"This push towards electrification, it seems nice when you see the electric car commercials, but it's going to be very difficult," Carriveau said in an interview.
"I'm pro-electrification, I'm pro-clean solutions, but the truth is, it is very difficult to do in a clean way, in the short term. I think we're going to have a challenge meeting (emission reductions) targets."
IESO projections show a growing supply gap of electricity, as broader electrification takes off, particularly in the transportation sector.
Demand from growth in electric vehicles and electrifying public transportation is expected to rise much more quickly starting in about 2035. Around then, the projected gap between needed and available electricity is expected to hit 5,000 megawatts — enough to power five million homes — during the summer, even if all current power producers renew their contracts.
The longer-term procurement is looking to include more non-emitting resources to the generation portfolio, including small modular nuclear reactors.
Smith has also asked the IESO to report back on the potential for a moratorium on new natural gas generation, as well as a plan to get to zero emissions in the electricity sector. The current reliance on natural gas means greenhouse gas emissions from the electricity sector are set to increase.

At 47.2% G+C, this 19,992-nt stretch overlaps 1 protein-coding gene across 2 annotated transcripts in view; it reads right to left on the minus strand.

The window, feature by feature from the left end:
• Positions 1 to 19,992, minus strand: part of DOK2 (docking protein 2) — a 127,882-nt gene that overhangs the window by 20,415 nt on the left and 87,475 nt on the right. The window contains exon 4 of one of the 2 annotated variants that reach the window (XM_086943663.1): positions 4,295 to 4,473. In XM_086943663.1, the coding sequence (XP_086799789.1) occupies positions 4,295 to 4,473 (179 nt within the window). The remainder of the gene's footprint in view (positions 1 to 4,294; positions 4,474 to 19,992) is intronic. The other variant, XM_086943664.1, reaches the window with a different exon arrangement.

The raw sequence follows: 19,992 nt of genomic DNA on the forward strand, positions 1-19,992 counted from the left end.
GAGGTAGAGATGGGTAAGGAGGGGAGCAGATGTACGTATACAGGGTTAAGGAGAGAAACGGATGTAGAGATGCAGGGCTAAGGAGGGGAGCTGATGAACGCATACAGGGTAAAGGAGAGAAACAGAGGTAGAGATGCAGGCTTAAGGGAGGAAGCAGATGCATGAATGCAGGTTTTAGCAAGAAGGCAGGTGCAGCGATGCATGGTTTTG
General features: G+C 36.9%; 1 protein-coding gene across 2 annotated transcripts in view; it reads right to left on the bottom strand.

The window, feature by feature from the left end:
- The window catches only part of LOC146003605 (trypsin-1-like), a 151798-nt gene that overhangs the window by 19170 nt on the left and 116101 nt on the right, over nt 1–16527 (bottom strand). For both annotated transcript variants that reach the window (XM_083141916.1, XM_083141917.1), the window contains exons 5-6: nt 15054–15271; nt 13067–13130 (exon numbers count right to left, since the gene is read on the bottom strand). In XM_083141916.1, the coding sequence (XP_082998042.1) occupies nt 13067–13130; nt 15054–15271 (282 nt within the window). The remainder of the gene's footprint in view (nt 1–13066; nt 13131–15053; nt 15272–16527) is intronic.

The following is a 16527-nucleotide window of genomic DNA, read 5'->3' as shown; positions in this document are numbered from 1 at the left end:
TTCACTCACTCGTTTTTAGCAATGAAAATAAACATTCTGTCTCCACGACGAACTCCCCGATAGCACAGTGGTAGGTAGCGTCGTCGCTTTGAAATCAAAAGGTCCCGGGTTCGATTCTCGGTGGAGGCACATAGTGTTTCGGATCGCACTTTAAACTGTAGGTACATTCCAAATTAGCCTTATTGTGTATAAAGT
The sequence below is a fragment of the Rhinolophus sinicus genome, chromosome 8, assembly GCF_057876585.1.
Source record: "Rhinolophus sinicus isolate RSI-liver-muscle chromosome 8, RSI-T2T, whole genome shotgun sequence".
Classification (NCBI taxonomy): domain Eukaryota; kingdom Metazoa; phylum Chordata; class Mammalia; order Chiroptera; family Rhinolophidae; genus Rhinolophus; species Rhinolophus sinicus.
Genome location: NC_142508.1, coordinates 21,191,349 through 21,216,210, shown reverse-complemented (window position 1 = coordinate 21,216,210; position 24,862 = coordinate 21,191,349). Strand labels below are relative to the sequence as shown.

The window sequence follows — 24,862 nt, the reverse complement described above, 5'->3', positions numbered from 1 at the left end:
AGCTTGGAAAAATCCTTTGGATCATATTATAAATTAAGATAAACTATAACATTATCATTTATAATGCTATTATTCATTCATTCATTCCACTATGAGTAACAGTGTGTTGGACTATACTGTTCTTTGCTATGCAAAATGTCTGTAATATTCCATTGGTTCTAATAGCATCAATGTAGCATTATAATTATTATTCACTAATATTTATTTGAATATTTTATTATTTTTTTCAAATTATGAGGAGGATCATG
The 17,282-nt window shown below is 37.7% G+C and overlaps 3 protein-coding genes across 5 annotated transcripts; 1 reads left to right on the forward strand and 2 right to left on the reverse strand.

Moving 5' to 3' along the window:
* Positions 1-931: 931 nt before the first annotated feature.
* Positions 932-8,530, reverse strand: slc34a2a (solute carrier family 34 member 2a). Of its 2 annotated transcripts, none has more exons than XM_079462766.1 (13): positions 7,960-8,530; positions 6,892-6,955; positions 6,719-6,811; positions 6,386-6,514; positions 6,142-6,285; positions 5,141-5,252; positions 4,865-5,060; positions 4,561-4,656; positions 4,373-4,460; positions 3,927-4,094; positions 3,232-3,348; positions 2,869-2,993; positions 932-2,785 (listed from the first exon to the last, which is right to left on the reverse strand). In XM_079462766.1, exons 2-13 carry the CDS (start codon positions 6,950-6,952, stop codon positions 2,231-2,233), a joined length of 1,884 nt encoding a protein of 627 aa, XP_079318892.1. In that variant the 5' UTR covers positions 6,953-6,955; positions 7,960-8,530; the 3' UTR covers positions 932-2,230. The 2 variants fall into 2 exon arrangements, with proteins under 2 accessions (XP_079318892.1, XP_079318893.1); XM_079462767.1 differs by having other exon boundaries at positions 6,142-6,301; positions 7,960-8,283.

At the Thursday announcement, Smith stressed the emissions-free nature of nuclear power. Keeping Pickering operational to 2026 will reduce emissions by 2.1 million tonnes that year, akin to taking 640,000 cars off the road, Smith said.
The Ontario Clean Air Alliance, which advocates for a completely renewable energy system, criticized the plan to extend the life of the nuclear plant that it said "has long exceeded its engineering life span."
"This terrible idea is where you end up if you ignore better alternatives, like rapidly expanding use of much lower cost solar and wind, getting back to promoting ultra low-cost energy efficiency to lower bills while saving power, and co-operating with your energy rich neighbours in Quebec," the group said in a statement.
Two older units known as Pickering A, which came online in the 1970s and were refurbished in the early 2000s, are still set to shut down in 2024. Four Pickering B units, which came online in the 1980s, are the ones that the government is eyeing for extension and refurbishment.
Ken Hartwick, OPG's president and CEO, said Pickering will be able to run safely until 2026. He answered questions about the costs of extending its life by a year by saying it will be a "net ratepayer benefit."
The Canadian Manufacturers and Exporters welcomed the refurbishment potential, saying it would ensure reliable power for producers of electric vehicles, green steel and critical minerals, as well as creating more than 1,000 manufacturing jobs during the construction phase of refurbishment.
This report by The Canadian Press was first published Sept. 29, 2022.
Allison Jones, The Canadian Press